My ankles are weak for some reason. Wearing ankle braces while I work out isn’t really helping, it almost seems to make it worse. I still work out and work on my feet anyway. I have to. I deal with the pain with Tiger Balm, ibuprofen, and soaking my feet and ankles in epsom salt. I keep telling myself that this too shall pass. I can’t afford new shoes right now. Good shoes are expensive, even if you get them on sale.

My mom got me a cute, new workout outfit to wear to the gym. My current workout clothes are more appropriate for winter time and what my mom got me will be good for when the weather is warmer. We’ve been having really nice, sunny, warm days this week so I’ve been skipping the gym in favor of getting outdoor exercise. I just can’t stand being shut-in inside all day. I’m on day 2 of a 7-day work week. This shall be interesting. I know that exercise will help me not get too stressed at work. The next Saturday that I get off work, I want to go swimming. The bathing suit I bought at the end of the summer last year that was a bit too snug now fits great. It’s not a “sexy” bathing suit, it’s just a nice suit that a swimmer would wear, very full-coverage and aerodynamic (or would that be hydrodynamic?)…Even when I get to be thin I’m not sure I’m into the idea of prancing around in a bikini.

I would rather have saggy skin than extra fat. I know for a fact my skin isn’t as saggy as some people’s who’ve lost a lot of weight since I’ve lost weight slowly, and because I didn’t get as fat as some people.

I’m going to go change into my workout clothes and run now. It’s really pretty outside and unseasonably warm.

As far as being poor goes, we seem to be doing ok. I’ve picked up extra hours this week at work (obviously) and hope to pick up some more later, enough to cover all the bills and such. It’ll be close, but we’ll make it. Roomie’s bosses want to get people back to work in a few weeks if all goes well. Think positive for us, I’m doing my best to do so.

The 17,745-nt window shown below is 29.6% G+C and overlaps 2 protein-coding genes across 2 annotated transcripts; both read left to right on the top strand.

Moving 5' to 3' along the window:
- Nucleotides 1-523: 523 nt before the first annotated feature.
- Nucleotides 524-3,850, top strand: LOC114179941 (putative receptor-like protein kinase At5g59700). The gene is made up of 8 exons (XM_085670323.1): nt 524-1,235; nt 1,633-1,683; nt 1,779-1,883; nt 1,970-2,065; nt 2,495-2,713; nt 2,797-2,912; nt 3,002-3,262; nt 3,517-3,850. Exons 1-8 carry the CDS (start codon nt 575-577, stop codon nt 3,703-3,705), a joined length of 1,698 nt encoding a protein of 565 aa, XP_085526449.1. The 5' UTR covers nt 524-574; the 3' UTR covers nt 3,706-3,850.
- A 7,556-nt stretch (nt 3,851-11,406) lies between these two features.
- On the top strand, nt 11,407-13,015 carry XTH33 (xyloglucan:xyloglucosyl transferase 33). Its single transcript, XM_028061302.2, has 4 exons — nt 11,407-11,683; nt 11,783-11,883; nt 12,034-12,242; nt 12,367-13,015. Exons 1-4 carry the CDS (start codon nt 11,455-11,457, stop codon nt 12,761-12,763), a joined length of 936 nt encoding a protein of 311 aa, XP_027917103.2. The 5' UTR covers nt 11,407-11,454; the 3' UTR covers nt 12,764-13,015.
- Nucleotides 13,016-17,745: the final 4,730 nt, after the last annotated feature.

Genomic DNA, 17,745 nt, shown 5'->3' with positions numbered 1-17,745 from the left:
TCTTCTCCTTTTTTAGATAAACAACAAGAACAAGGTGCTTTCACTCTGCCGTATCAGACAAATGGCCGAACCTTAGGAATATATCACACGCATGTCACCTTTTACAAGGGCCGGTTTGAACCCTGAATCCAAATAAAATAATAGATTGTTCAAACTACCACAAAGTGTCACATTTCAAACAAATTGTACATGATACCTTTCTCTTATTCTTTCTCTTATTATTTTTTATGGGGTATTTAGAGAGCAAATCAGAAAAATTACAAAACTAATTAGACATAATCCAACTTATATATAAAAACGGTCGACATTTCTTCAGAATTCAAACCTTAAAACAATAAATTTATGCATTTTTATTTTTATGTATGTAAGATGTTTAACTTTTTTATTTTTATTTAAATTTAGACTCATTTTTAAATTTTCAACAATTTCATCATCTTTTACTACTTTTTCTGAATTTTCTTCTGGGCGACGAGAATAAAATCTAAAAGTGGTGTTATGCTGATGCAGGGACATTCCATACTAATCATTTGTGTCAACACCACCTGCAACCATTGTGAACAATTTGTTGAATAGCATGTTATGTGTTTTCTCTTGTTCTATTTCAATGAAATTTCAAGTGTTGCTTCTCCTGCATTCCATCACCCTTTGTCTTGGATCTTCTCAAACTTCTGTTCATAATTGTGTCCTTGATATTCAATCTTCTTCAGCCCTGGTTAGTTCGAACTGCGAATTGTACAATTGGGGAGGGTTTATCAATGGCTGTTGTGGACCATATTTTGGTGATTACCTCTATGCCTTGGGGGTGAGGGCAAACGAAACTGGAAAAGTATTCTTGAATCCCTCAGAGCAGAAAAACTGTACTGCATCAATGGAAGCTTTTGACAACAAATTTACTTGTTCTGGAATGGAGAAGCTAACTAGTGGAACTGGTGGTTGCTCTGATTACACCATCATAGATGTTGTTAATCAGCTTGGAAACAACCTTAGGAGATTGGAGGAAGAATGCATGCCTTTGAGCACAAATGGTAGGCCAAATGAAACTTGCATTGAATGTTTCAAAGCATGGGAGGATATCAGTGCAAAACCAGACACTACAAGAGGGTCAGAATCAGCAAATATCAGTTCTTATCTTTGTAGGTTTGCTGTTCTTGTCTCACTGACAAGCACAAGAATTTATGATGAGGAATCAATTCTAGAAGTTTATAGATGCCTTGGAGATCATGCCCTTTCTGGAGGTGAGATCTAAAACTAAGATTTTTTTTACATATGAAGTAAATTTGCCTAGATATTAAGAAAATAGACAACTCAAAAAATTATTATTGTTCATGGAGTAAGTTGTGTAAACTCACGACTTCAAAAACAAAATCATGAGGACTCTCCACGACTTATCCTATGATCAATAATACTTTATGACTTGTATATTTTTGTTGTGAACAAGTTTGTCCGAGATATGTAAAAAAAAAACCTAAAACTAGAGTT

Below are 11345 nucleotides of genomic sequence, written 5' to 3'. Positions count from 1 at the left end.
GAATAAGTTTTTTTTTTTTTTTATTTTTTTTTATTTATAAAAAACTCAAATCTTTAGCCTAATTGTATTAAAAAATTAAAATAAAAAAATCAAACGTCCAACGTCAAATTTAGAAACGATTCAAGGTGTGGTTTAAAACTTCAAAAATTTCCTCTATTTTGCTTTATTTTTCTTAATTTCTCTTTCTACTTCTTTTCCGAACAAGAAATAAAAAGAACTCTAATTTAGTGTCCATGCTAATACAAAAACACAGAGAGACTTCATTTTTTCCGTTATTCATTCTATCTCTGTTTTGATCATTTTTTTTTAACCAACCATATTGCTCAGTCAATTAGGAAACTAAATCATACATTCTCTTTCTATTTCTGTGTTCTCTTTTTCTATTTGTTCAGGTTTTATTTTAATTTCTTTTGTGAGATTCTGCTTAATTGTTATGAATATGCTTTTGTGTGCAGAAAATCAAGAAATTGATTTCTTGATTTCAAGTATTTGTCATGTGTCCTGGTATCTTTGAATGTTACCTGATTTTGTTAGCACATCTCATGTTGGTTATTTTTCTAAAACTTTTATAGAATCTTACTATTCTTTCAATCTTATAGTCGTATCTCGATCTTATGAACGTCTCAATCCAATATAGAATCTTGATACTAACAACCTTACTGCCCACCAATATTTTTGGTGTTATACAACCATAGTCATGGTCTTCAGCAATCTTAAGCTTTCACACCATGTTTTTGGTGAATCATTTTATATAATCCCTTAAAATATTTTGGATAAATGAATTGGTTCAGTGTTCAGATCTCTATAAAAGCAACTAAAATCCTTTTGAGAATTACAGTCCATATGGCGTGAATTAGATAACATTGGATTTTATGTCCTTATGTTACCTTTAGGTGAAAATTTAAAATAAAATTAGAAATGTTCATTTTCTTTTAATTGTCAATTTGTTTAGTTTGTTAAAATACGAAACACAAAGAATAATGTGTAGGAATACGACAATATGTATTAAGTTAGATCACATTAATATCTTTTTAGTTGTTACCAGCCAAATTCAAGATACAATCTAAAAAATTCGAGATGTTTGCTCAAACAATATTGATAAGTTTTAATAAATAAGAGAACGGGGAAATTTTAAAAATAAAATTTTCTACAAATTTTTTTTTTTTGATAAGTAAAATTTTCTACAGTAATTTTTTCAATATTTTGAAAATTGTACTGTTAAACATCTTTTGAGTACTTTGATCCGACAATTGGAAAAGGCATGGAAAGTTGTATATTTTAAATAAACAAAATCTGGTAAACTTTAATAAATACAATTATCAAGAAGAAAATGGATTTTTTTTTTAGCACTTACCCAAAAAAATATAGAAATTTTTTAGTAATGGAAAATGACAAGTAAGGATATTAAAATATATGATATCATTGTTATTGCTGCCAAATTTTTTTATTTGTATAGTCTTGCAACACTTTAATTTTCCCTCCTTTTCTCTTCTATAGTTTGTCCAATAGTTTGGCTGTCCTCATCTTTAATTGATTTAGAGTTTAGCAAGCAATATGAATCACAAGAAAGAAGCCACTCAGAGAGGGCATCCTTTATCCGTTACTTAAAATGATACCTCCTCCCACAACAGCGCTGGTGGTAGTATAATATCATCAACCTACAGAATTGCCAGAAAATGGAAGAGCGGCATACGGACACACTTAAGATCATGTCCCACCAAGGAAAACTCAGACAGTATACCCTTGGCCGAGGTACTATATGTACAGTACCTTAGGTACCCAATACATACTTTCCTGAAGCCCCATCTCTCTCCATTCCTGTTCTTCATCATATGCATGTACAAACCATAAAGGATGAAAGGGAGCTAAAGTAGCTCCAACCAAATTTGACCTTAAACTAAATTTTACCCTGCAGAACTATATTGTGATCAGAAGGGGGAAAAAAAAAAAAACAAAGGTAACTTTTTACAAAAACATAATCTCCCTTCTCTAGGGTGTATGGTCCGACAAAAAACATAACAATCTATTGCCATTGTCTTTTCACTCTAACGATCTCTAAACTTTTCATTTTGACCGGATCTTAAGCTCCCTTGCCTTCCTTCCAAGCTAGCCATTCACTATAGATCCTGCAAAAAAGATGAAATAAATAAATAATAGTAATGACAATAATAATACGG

I had a tough weekend with food. I succumbed to my lust for donuts and ate a half dozen of them over 2 days. I guess some would argue that you could do far worse than that, but 3 donuts is a lot of calories and sugar and bad crap. This is why you eat before going grocery shopping. Me and the roommate went to go get a few necessities and neither of us had eaten much that day. That was a mistake because we cruised by the bakery to maybe get a little of the day-old bread for dinner, and instead left with a dozen donuts since they’d marked down the day-old ones to half priced dozens. I told myself I’d only have like 2 of the whole dozen and the roomie could have the rest, but I ended up having six. And I felt it, too. Blarf. I suppose that other people do worse and maybe I shouldn’t beat myself up over it, but because I felt very “out of control” and binge-y while indulging in these things, instead of it being a planned thing, I feel that it merits a little bit of reflection so I deter myself from doing it again. That being said, we rarely keep any sweets in the house aside from his lime sherbet and pop tarts (which I hate anyway, they’re all his and the skinny mofo can eat a ton without gaining an ounce), and sometimes some lowfat frozen yogurt for me to have on weekends (to keep me from eating things like donuts, lol). So I guess I didn’t do as bad as many people do every day. Sometimes I wonder if I do replace food for other forms of pleasure that would actually fulfill me more, like masturbation or massage…haha. Either way, back in control yesterday and today, which is good.